The trees look the same. That splendid fall mix of russets and reds from the hardwoods all over town reminded me that, years ago, I came into this city at this very time of year because what I remember well, oddly enough, is that householders were permitted—and everyone did it—to rake their leaves into the street and light ‘em up right then and there. There were little fires all over town, along the streets.
I was here to do a story, one of thirty-some, and the subject was a young guy, like I was back then, a young guy who’d made it big in his field, a scholar, a teacher.
I wasn’t alone. My wife had come with because she’d known him before, in high school. We must have left the kids—who were little back then—with their grandparents, taken a day or two off, just the two of us. I was writing a book.
Of the interview itself, I remember very little, although the essence hasn’t slipped my mind. He was a Dutch Calvinist, a northwest Iowan originally, who’d gone on to college and graduate school and was now teaching here, at the University of Notre Dame, teaching history, medieval history, in fact, teaching priests their own story. Here’s the lede: Dutch Calvinist teaches Roman Catholic priests their history. Man bites dog somehow.
We had a wonderful time—that I remember. The two of us—two young couples—getting along royally. At least part of the book’s agenda was to gather opinions and attitudes of the church to which we all belonged. What’s your view of the CRC?—that sort of thing.
And his answer—circa 1980—I remember at least a part of. It was a thoughtful analysis of the seminary itself, the denominational brain trust. He wasn’t strident, but he was passionate in maintaining the need of a generational change. His argument went like this: the current generation of seminary leaders had been reared in a specific era, a time that had come and gone. We won’t advance as a church, this bright young scholar claimed, until a new generation could take over, a generation shorn from an old vision, a vision created by a shared identity in ethnic ghettos.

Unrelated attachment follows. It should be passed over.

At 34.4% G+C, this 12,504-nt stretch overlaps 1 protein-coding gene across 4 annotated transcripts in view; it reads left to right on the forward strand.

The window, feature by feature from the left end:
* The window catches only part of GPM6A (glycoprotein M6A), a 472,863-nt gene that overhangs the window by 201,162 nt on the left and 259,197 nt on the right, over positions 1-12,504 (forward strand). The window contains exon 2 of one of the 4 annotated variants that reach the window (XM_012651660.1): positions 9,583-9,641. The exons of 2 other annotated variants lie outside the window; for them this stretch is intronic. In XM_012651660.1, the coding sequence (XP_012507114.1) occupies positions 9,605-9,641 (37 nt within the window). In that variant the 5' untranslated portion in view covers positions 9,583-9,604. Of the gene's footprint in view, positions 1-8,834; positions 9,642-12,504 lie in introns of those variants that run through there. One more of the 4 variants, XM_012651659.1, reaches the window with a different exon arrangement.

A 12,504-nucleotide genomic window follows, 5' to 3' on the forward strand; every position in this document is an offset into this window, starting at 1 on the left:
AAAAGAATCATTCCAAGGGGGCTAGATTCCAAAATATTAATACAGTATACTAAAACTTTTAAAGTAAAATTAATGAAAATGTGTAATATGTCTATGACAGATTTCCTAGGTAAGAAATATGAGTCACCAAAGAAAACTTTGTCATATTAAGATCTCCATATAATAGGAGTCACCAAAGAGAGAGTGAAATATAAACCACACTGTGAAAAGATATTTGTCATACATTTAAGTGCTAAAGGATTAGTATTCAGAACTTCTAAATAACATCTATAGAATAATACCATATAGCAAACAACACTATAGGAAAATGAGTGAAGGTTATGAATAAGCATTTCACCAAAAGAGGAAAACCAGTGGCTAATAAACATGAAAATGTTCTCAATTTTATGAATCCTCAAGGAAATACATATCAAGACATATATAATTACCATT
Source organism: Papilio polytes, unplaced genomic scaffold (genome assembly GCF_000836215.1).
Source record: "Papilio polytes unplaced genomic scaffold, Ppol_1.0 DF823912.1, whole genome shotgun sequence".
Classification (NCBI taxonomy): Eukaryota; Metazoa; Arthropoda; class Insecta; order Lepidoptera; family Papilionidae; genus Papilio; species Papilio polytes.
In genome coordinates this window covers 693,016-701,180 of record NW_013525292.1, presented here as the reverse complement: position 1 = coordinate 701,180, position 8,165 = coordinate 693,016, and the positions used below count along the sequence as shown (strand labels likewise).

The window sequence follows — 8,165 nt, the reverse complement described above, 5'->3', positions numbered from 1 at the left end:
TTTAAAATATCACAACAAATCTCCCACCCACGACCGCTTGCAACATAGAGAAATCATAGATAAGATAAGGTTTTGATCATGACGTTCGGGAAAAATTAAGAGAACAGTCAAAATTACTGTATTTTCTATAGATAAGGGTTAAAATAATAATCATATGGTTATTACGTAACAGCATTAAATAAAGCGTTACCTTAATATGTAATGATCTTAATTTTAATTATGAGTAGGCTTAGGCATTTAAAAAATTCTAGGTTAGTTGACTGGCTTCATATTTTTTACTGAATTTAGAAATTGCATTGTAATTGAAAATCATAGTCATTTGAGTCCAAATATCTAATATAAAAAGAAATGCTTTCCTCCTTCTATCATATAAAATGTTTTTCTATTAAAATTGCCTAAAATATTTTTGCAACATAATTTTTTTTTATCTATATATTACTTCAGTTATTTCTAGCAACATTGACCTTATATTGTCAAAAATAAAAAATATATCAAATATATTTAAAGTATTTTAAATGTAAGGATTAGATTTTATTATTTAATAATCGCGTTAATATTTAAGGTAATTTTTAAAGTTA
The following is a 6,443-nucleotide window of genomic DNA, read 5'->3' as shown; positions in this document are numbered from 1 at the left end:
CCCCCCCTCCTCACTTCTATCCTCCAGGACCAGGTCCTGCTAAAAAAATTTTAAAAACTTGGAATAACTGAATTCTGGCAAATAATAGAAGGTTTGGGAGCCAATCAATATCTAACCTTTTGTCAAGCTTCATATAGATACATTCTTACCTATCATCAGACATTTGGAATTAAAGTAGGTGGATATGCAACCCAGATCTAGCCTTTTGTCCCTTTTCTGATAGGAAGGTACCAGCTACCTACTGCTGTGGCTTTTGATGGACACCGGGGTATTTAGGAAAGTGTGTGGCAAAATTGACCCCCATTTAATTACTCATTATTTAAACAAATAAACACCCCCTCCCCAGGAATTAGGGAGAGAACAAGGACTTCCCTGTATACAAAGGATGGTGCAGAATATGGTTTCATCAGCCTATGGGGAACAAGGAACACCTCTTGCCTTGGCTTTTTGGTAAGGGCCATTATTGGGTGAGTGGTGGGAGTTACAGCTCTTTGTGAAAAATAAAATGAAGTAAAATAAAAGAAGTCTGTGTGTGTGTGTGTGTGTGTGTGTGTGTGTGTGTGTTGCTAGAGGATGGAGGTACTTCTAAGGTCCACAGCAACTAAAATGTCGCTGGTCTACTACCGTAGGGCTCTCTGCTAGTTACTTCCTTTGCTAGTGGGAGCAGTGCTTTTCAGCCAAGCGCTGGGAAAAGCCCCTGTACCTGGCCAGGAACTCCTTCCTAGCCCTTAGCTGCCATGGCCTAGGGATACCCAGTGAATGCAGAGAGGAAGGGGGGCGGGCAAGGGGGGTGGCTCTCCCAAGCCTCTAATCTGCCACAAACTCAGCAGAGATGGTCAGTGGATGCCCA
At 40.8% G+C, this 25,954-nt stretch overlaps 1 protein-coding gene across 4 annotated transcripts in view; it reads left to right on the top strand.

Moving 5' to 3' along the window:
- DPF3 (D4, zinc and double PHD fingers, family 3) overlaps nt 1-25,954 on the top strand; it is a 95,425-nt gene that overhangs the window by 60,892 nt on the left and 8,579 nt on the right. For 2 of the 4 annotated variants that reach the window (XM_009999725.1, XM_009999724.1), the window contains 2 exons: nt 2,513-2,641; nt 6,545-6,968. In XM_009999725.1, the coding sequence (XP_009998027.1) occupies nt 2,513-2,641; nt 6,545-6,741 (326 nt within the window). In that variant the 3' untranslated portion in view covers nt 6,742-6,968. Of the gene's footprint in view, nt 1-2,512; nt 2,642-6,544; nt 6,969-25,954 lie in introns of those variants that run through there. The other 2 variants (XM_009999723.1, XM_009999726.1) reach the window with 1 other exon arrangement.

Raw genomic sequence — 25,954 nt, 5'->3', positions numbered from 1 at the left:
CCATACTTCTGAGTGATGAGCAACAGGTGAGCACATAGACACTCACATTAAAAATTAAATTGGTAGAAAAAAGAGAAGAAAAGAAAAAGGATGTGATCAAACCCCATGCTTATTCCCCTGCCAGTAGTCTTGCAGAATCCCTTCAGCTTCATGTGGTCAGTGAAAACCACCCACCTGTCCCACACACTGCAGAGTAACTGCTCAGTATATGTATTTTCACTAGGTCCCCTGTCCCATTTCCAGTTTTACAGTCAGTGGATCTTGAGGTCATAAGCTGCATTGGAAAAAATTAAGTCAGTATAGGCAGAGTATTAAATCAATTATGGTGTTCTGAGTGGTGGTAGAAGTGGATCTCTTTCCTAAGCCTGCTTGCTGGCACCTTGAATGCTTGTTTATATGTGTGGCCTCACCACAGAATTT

It was a historian’s answer, a fascinating answer. A generation of leaders were shaped by their own very similar experience—bright young people emerging from an ethnic past so tight that it required real effort to leave. That was the matrix they all shared, and it wasn’t true anymore of the generation we were a part of, the boomers. We saw things differently, he said.
And as my wife and I traveled home that night, I remember being not all that far out of town when I told her that I found that analysis really fascinating. “Maybe,” she said, “but it suggests that we’re also products of our particular time.” Someday someone would be saying the same about us--she said that too.
I remember that dire assessment—and it felt dire back then—because it hit me more deeply than anything the professor had said: if those sem profs are products of their era, then it's likely we are too.
We weren’t that far out of town. I remember watching the road.
He’s still here. I just looked him up. His accolades have grown—scholar in residence at the best universities in the country. Once, in a very good way, I thought him a friend, but it’s been years since I’ve seen him.
I remember his little house, his wife, their boys.
Today, he’s divorced from the woman he'd married and we met back then, has been for years. I met one of the boys not long ago when, a graduate student himself somewhere. He said he too remembered that visit years ago.
The book has long been remaindered. I bought the last 100 copies myself for next to nothing. Still have a few copies. The faculty at the seminary is entirely replaced, has been more than once.
And yesterday, when I drove down the inside streets of South Bend, IN, I didn’t see anyone burning leaves. The laws may well have changed.
All of that was 30 years ago.
The trees look the same, even from the air—a palette of burnished earth tones, that blaze of glory we call fall.